Back in the good old days (that would be last year) I had great routines. They were fun and rewarding. So rewarding that it made house hunting for a smaller home difficult. I wanted to be close to my gym, my walking place and Starbucks.
I’ve been losing favorite stores for a while but my gym would be forever, wouldn’t it? Nope, it closed. The pandemic struck and I lost most of walking buddies. We’ve gone from 20 people to less than ten and they are not always the people I like. Most were older and two things happened. They took away all the seating so those who would walk for a half hour then rest could no longer do that. Also, the rest rooms are often closed. Old people need rest rooms.
As one routine disappears another starts up if you’re lucky. I spent the summer walking outside early in the morning. I saw the same very few people. I didn’t need a mask because we were so far apart. I started to feel a connection. The brief conversation in passing went from “lovely day” to “where is your other dog?” (One couple has two and one isn’t a morning dog. I didn’t even know that existed.) That routine lasted for four months.
I haven’t seen those folks in a while. If I walk in the neighborhood I don’t do it super early. It’s too dark and gloomy then. I’m not sure if they are walking.
In looking back some of my most loved routines were short lived. My first job was working for a very large company. I felt lost for a while. I was in a department with mostly old (seemed like ancient) co-workers (really, really old! Must have been at least 50!). I had nothing in common with them. It was hard to carry on a conversation beyond the basics. They didn’t do rock concerts and I didn’t do book clubs or church choirs. They had families and I was dating. They wore tie-up shoes and I wore platform sandals. With painted toenails. (I’m sitting here with my tie-up sneakers on. Have I turned into them?)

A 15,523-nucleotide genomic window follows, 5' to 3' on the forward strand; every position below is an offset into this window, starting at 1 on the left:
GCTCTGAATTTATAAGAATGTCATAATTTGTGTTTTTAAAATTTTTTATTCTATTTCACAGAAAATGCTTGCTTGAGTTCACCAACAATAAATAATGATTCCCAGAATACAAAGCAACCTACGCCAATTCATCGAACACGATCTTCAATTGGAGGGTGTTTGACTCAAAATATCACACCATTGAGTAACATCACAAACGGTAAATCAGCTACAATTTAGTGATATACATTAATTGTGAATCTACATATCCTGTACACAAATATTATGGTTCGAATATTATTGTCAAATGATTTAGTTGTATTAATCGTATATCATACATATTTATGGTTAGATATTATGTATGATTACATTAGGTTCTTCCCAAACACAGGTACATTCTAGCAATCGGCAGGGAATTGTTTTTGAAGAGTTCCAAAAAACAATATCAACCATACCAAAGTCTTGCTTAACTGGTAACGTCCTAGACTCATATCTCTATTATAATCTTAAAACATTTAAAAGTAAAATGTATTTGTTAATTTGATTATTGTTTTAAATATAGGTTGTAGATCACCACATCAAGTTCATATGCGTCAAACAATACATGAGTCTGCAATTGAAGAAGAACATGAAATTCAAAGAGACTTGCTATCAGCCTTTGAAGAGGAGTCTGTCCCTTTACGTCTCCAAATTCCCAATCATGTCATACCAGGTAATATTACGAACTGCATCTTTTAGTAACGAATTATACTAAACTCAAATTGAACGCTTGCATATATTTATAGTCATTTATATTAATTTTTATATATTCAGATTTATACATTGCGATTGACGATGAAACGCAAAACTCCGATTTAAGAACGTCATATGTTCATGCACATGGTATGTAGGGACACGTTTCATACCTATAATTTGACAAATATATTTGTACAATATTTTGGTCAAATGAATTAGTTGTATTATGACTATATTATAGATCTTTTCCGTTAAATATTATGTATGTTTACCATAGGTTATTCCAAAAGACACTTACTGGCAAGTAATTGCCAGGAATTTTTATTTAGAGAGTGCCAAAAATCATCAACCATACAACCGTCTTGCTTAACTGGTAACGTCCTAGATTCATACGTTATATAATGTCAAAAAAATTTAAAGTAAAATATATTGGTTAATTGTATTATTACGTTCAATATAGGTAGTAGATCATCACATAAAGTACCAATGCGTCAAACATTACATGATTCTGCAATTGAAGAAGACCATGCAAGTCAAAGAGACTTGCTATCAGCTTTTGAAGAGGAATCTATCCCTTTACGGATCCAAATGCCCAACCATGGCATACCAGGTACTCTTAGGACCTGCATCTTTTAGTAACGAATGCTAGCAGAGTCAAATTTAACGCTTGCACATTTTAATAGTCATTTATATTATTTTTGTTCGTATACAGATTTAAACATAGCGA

Then I connected with someone my age from another department. We clicked and became besties. Within nine months she quit and moved. We stayed friends for a while but distance takes its toll especially when you are young. It was devastating for me but she was my transition. After that I made other friends easily and adjusted.
I always think of routines as “forever” or at least “for a long time” but maybe they are just transitions to take us from one place to another. I’m not ready to move out of Starbuck range but maybe I’ll look twice at homes that aren’t near my closed gym and very sad walking mall. (We lost the last anchor store. Can the funeral be far behind?).
In this covid environment, it’s harder to make routines that involve people. My biggest fear is that I will turn into a hermit and like it like that. My routines now are devoid of people (except for baristas). I may be known as that old lady with all the cats.
NOTE TO SELF: Look for platform sandals. I wonder if they make them with training wheels so I don’t fall off of.